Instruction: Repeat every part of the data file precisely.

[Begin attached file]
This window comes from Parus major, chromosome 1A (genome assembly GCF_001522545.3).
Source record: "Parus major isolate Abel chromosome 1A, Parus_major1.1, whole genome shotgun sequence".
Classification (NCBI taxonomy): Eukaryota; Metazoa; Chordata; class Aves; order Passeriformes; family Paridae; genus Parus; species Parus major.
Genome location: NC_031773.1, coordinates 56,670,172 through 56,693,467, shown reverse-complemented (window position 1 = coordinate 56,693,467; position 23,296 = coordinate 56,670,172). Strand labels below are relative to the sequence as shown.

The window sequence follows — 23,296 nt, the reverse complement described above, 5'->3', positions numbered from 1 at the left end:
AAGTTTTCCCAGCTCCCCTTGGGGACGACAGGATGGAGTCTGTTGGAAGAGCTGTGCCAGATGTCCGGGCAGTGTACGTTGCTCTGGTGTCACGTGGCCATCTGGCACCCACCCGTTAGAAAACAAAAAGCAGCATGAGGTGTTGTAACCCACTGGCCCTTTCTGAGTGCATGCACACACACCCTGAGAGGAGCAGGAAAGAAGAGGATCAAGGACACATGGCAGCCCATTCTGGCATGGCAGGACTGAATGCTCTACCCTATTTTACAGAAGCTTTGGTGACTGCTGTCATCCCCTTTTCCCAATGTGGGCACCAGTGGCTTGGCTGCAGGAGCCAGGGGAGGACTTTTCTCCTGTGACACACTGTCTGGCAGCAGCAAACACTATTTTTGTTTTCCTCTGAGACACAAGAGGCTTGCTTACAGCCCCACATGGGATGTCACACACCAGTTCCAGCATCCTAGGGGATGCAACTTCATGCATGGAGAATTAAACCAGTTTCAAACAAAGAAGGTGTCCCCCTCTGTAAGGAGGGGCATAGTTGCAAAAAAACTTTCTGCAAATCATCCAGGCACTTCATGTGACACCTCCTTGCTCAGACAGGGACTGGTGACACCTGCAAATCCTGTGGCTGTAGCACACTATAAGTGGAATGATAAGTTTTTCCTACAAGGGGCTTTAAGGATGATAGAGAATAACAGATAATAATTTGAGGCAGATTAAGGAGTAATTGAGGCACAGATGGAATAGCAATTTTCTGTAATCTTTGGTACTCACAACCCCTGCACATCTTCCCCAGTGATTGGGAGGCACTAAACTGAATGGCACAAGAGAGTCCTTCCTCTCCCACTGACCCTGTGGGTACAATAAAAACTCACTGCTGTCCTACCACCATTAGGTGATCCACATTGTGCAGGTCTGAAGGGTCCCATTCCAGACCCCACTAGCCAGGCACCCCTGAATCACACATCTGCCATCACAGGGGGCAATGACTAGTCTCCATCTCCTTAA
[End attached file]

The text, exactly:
This window comes from Parus major, chromosome 1A (genome assembly GCF_001522545.3).
Source record: "Parus major isolate Abel chromosome 1A, Parus_major1.1, whole genome shotgun sequence".
Classification (NCBI taxonomy): Eukaryota; Metazoa; Chordata; class Aves; order Passeriformes; family Paridae; genus Parus; species Parus major.
Genome location: NC_031773.1, coordinates 56,670,172 through 56,693,467, shown reverse-complemented (window position 1 = coordinate 56,693,467; position 23,296 = coordinate 56,670,172). Strand labels below are relative to the sequence as shown.

The window sequence follows — 23,296 nt, the reverse complement described above, 5'->3', positions numbered from 1 at the left end:
AAGTTTTCCCAGCTCCCCTTGGGGACGACAGGATGGAGTCTGTTGGAAGAGCTGTGCCAGATGTCCGGGCAGTGTACGTTGCTCTGGTGTCACGTGGCCATCTGGCACCCACCCGTTAGAAAACAAAAAGCAGCATGAGGTGTTGTAACCCACTGGCCCTTTCTGAGTGCATGCACACACACCCTGAGAGGAGCAGGAAAGAAGAGGATCAAGGACACATGGCAGCCCATTCTGGCATGGCAGGACTGAATGCTCTACCCTATTTTACAGAAGCTTTGGTGACTGCTGTCATCCCCTTTTCCCAATGTGGGCACCAGTGGCTTGGCTGCAGGAGCCAGGGGAGGACTTTTCTCCTGTGACACACTGTCTGGCAGCAGCAAACACTATTTTTGTTTTCCTCTGAGACACAAGAGGCTTGCTTACAGCCCCACATGGGATGTCACACACCAGTTCCAGCATCCTAGGGGATGCAACTTCATGCATGGAGAATTAAACCAGTTTCAAACAAAGAAGGTGTCCCCCTCTGTAAGGAGGGGCATAGTTGCAAAAAAACTTTCTGCAAATCATCCAGGCACTTCATGTGACACCTCCTTGCTCAGACAGGGACTGGTGACACCTGCAAATCCTGTGGCTGTAGCACACTATAAGTGGAATGATAAGTTTTTCCTACAAGGGGCTTTAAGGATGATAGAGAATAACAGATAATAATTTGAGGCAGATTAAGGAGTAATTGAGGCACAGATGGAATAGCAATTTTCTGTAATCTTTGGTACTCACAACCCCTGCACATCTTCCCCAGTGATTGGGAGGCACTAAACTGAATGGCACAAGAGAGTCCTTCCTCTCCCACTGACCCTGTGGGTACAATAAAAACTCACTGCTGTCCTACCACCATTAGGTGATCCACATTGTGCAGGTCTGAAGGGTCCCATTCCAGACCCCACTAGCCAGGCACCCCTGAATCACACATCTGCCATCACAGGGGGCAATGACTAGTCTCCATCTCCTTAA